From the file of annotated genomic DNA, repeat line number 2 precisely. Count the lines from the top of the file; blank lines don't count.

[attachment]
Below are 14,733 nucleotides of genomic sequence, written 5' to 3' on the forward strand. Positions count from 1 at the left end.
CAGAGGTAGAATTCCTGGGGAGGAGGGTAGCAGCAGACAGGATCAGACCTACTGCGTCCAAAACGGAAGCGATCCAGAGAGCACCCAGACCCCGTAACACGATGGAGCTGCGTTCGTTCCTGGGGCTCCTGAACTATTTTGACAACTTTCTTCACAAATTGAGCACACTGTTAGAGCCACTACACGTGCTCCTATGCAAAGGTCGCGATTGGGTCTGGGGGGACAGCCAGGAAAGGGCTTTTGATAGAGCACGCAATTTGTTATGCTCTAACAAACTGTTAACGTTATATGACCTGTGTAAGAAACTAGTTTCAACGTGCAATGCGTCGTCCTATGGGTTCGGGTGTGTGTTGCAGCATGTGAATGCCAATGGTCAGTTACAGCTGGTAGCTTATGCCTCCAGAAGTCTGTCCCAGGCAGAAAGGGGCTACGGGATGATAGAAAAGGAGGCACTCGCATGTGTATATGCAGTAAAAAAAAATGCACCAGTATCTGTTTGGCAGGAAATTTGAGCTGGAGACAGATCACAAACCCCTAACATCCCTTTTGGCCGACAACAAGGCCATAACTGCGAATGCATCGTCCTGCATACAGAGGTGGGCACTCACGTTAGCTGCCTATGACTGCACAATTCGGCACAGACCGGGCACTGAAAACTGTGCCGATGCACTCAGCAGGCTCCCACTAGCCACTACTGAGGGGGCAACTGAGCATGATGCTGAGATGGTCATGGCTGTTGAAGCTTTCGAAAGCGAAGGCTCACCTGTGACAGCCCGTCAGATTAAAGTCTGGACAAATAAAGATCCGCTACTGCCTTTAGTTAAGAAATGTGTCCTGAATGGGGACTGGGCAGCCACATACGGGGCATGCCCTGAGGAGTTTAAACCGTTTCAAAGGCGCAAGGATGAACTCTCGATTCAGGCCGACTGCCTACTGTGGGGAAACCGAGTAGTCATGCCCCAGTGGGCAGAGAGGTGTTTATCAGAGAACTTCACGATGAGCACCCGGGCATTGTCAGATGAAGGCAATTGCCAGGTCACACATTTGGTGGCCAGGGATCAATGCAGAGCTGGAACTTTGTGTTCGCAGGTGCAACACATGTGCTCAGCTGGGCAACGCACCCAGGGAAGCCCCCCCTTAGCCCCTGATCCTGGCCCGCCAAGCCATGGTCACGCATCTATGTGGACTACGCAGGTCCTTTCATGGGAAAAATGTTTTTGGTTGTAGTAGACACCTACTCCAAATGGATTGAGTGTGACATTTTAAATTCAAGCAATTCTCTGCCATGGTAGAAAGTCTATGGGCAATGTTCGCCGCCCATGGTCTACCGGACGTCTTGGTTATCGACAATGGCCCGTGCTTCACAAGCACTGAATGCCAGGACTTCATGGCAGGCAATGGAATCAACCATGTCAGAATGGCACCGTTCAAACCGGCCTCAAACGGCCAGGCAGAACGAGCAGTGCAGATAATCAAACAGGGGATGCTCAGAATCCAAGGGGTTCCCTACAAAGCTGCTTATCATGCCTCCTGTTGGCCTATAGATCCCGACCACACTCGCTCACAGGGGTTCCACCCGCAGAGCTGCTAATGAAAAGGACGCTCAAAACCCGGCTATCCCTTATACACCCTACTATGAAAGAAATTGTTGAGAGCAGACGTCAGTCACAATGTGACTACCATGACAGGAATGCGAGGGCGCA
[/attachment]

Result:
CAGAGGTAGAATTCCTGGGGAGGAGGGTAGCAGCAGACAGGATCAGACCTACTGCGTCCAAAACGGAAGCGATCCAGAGAGCACCCAGACCCCGTAACACGATGGAGCTGCGTTCGTTCCTGGGGCTCCTGAACTATTTTGACAACTTTCTTCACAAATTGAGCACACTGTTAGAGCCACTACACGTGCTCCTATGCAAAGGTCGCGATTGGGTCTGGGGGGACAGCCAGGAAAGGGCTTTTGATAGAGCACGCAATTTGTTATGCTCTAACAAACTGTTAACGTTATATGACCTGTGTAAGAAACTAGTTTCAACGTGCAATGCGTCGTCCTATGGGTTCGGGTGTGTGTTGCAGCATGTGAATGCCAATGGTCAGTTACAGCTGGTAGCTTATGCCTCCAGAAGTCTGTCCCAGGCAGAAAGGGGCTACGGGATGATAGAAAAGGAGGCACTCGCATGTGTATATGCAGTAAAAAAAAATGCACCAGTATCTGTTTGGCAGGAAATTTGAGCTGGAGACAGATCACAAACCCCTAACATCCCTTTTGGCCGACAACAAGGCCATAACTGCGAATGCATCGTCCTGCATACAGAGGTGGGCACTCACGTTAGCTGCCTATGACTGCACAATTCGGCACAGACCGGGCACTGAAAACTGTGCCGATGCACTCAGCAGGCTCCCACTAGCCACTACTGAGGGGGCAACTGAGCATGATGCTGAGATGGTCATGGCTGTTGAAGCTTTCGAAAGCGAAGGCTCACCTGTGACAGCCCGTCAGATTAAAGTCTGGACAAATAAAGATCCGCTACTGCCTTTAGTTAAGAAATGTGTCCTGAATGGGGACTGGGCAGCCACATACGGGGCATGCCCTGAGGAGTTTAAACCGTTTCAAAGGCGCAAGGATGAACTCTCGATTCAGGCCGACTGCCTACTGTGGGGAAACCGAGTAGTCATGCCCCAGTGGGCAGAGAGGTGTTTATCAGAGAACTTCACGATGAGCACCCGGGCATTGTCAGATGAAGGCAATTGCCAGGTCACACATTTGGTGGCCAGGGATCAATGCAGAGCTGGAACTTTGTGTTCGCAGGTGCAACACATGTGCTCAGCTGGGCAACGCACCCAGGGAAGCCCCCCCTTAGCCCCTGATCCTGGCCCGCCAAGCCATGGTCACGCATCTATGTGGACTACGCAGGTCCTTTCATGGGAAAAATGTTTTTGGTTGTAGTAGACACCTACTCCAAATGGATTGAGTGTGACATTTTAAATTCAAGCAATTCTCTGCCATGGTAGAAAGTCTATGGGCAATGTTCGCCGCCCATGGTCTACCGGACGTCTTGGTTATCGACAATGGCCCGTGCTTCACAAGCACTGAATGCCAGGACTTCATGGCAGGCAATGGAATCAACCATGTCAGAATGGCACCGTTCAAACCGGCCTCAAACGGCCAGGCAGAACGAGCAGTGCAGATAATCAAACAGGGGATGCTCAGAATCCAAGGGGTTCCCTACAAAGCTGCTTATCATGCCTCCTGTTGGCCTATAGATCCCGACCACACTCGCTCACAGGGGTTCCACCCGCAGAGCTGCTAATGAAAAGGACGCTCAAAACCCGGCTATCCCTTATACACCCTACTATGAAAGAAATTGTTGAGAGCAGACGTCAGTCACAATGTGACTACCATGACAGGAATGCGAGGGCGCA